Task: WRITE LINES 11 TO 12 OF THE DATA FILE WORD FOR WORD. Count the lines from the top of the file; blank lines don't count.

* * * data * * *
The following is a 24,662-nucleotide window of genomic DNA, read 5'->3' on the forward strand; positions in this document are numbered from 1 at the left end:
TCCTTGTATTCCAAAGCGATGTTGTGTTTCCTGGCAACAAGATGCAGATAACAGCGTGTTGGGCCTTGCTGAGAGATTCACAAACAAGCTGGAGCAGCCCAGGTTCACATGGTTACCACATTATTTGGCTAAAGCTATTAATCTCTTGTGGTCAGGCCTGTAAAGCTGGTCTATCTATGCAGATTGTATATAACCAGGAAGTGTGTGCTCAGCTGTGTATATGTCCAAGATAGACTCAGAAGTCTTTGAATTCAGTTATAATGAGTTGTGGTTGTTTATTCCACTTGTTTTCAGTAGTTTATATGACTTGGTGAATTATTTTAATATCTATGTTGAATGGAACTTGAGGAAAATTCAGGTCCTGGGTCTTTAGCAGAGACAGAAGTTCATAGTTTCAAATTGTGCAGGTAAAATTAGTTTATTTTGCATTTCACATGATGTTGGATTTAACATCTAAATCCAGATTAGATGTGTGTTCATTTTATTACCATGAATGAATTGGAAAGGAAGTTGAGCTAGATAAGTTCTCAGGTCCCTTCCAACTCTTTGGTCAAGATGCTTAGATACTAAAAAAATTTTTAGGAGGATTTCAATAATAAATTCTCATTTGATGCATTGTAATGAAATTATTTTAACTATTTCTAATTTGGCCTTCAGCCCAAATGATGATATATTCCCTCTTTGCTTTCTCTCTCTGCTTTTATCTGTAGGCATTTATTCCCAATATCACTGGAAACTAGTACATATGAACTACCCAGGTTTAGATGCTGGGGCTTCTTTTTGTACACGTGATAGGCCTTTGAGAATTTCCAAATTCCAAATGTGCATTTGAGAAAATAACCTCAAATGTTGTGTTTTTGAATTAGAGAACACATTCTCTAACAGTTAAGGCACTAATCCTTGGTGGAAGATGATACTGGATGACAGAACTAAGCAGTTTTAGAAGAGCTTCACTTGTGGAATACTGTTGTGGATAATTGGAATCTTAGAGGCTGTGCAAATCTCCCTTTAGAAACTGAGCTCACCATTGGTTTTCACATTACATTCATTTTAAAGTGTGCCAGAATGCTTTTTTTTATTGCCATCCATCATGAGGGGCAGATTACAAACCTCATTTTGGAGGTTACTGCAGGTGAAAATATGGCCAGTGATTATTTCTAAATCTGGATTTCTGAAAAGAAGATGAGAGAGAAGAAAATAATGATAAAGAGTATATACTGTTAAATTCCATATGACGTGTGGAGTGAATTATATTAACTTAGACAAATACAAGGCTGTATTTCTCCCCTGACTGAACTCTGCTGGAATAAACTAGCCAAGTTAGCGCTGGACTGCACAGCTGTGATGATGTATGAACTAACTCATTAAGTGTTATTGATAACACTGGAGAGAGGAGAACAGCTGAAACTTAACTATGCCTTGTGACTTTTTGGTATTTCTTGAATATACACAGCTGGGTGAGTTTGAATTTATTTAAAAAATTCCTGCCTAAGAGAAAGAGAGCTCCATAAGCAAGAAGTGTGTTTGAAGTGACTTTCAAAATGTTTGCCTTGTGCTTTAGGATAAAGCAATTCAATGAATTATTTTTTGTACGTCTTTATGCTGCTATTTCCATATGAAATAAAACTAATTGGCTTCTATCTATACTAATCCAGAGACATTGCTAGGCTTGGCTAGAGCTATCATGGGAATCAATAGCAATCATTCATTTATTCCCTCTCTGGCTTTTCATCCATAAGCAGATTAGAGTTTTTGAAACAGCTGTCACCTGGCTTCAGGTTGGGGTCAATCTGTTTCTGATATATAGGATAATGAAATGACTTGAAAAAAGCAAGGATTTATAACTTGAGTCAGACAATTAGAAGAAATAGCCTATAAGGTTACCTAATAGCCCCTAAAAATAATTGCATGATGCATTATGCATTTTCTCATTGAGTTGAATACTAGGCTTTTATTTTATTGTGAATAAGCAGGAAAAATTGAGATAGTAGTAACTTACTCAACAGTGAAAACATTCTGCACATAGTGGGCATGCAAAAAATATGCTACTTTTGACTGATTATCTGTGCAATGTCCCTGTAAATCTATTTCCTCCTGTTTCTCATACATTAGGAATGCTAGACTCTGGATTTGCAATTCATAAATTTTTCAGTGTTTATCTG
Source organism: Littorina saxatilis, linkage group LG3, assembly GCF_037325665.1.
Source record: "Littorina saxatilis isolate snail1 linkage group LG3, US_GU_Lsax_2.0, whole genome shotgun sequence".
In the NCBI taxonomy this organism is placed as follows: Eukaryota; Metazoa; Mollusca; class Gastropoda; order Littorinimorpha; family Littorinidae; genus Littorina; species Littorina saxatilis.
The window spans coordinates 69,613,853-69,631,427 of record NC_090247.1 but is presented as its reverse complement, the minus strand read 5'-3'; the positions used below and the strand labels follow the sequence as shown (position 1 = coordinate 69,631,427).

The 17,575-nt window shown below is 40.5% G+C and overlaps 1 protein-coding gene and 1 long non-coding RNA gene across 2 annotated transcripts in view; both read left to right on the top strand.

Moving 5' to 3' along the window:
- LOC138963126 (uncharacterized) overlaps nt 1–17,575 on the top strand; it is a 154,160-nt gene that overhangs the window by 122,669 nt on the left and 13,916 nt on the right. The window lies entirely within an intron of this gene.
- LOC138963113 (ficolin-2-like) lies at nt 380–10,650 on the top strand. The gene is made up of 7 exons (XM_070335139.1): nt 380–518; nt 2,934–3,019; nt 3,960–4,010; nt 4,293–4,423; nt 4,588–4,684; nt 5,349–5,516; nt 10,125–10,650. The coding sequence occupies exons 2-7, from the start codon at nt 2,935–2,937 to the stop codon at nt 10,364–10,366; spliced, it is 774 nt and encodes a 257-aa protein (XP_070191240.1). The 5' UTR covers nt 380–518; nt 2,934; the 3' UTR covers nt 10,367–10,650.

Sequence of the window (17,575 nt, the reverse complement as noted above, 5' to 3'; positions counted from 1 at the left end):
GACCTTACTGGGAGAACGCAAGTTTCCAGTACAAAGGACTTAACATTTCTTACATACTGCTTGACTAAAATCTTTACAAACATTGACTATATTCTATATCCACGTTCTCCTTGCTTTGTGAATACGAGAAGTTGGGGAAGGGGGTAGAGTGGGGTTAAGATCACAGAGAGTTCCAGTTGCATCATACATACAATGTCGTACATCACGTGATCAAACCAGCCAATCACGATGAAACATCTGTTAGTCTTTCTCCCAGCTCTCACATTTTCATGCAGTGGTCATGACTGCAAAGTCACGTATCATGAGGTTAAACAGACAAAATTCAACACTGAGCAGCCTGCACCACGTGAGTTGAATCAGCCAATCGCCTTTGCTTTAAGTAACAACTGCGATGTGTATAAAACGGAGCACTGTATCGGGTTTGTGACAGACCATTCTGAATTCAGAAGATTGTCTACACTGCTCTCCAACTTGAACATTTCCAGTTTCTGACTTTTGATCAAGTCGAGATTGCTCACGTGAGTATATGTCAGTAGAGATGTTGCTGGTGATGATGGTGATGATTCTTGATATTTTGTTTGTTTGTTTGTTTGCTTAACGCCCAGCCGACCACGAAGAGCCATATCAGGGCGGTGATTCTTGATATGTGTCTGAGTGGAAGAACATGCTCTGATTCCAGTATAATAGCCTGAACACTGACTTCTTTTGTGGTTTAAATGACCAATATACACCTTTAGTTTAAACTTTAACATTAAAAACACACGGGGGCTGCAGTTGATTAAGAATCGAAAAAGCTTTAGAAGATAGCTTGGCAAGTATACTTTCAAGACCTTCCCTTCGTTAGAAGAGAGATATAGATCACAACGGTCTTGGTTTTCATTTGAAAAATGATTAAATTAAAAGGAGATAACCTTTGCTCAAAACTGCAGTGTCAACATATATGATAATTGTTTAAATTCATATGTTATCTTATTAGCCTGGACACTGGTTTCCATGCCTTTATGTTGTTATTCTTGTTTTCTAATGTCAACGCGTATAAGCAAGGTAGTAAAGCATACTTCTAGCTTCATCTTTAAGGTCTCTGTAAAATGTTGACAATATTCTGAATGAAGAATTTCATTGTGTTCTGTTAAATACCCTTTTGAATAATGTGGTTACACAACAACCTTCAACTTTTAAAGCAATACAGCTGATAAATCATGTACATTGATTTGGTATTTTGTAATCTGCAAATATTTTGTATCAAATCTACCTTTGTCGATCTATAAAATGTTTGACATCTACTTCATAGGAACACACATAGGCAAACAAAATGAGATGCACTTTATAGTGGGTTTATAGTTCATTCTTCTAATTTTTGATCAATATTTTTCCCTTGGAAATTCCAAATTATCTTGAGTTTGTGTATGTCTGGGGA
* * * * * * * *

Sequence of the window (17,575 nt, the reverse complement as noted above, 5' to 3'; positions counted from 1 at the left end):
GACCTTACTGGGAGAACGCAAGTTTCCAGTACAAAGGACTTAACATTTCTTACATACTGCTTGACTAAAATCTTTACAAACATTGACTATATTCTATATCCACGTTCTCCTTGCTTTGTGAATACGAGAAGTTGGGGAAGGGGGTAGAGTGGGGTTAAGATCACAGAGAGTTCCAGTTGCATCATACATACAATGTCGTACATCACGTGATCAAACCAGCCAATCACGATGAAACATCTGTTAGTCTTTCTCCCAGCTCTCACATTTTCATGCAGTGGTCATGACTGCAAAGTCACGTATCATGAGGTTAAACAGACAAAATTCAACACTGAGCAGCCTGCACCACGTGAGTTGAATCAGCCAATCGCCTTTGCTTTAAGTAACAACTGCGATGTGTATAAAACGGAGCACTGTATCGGGTTTGTGACAGACCATTCTGAATTCAGAAGATTGTCTACACTGCTCTCCAACTTGAACATTTCCAGTTTCTGACTTTTGATCAAGTCGAGATTGCTCACGTGAGTATATGTCAGTAGAGATGTTGCTGGTGATGATGGTGATGATTCTTGATATTTTGTTTGTTTGTTTGTTTGCTTAACGCCCAGCCGACCACGAAGAGCCATATCAGGGCGGTGATTCTTGATATGTGTCTGAGTGGAAGAACATGCTCTGATTCCAGTATAATAGCCTGAACACTGACTTCTTTTGTGGTTTAAATGACCAATATACACCTTTAGTTTAAACTTTAACATTAAAAACACACGGGGGCTGCAGTTGATTAAGAATCGAAAAAGCTTTAGAAGATAGCTTGGCAAGTATACTTTCAAGACCTTCCCTTCGTTAGAAGAGAGATATAGATCACAACGGTCTTGGTTTTCATTTGAAAAATGATTAAATTAAAAGGAGATAACCTTTGCTCAAAACTGCAGTGTCAACATATATGATAATTGTTTAAATTCATATGTTATCTTATTAGCCTGGACACTGGTTTCCATGCCTTTATGTTGTTATTCTTGTTTTCTAATGTCAACGCGTATAAGCAAGGTAGTAAAGCATACTTCTAGCTTCATCTTTAAGGTCTCTGTAAAATGTTGACAATATTCTGAATGAAGAATTTCATTGTGTTCTGTTAAATACCCTTTTGAATAATGTGGTTACACAACAACCTTCAACTTTTAAAGCAATACAGCTGATAAATCATGTACATTGATTTGGTATTTTGTAATCTGCAAATATTTTGTATCAAATCTACCTTTGTCGATCTATAAAATGTTTGACATCTACTTCATAGGAACACACATAGGCAAACAAAATGAGATGCACTTTATAGTGGGTTTATAGTTCATTCTTCTAATTTTTGATCAATATTTTTCCCTTGGAAATTCCAAATTATCTTGAGTTTGTGTATGTCTGGGGA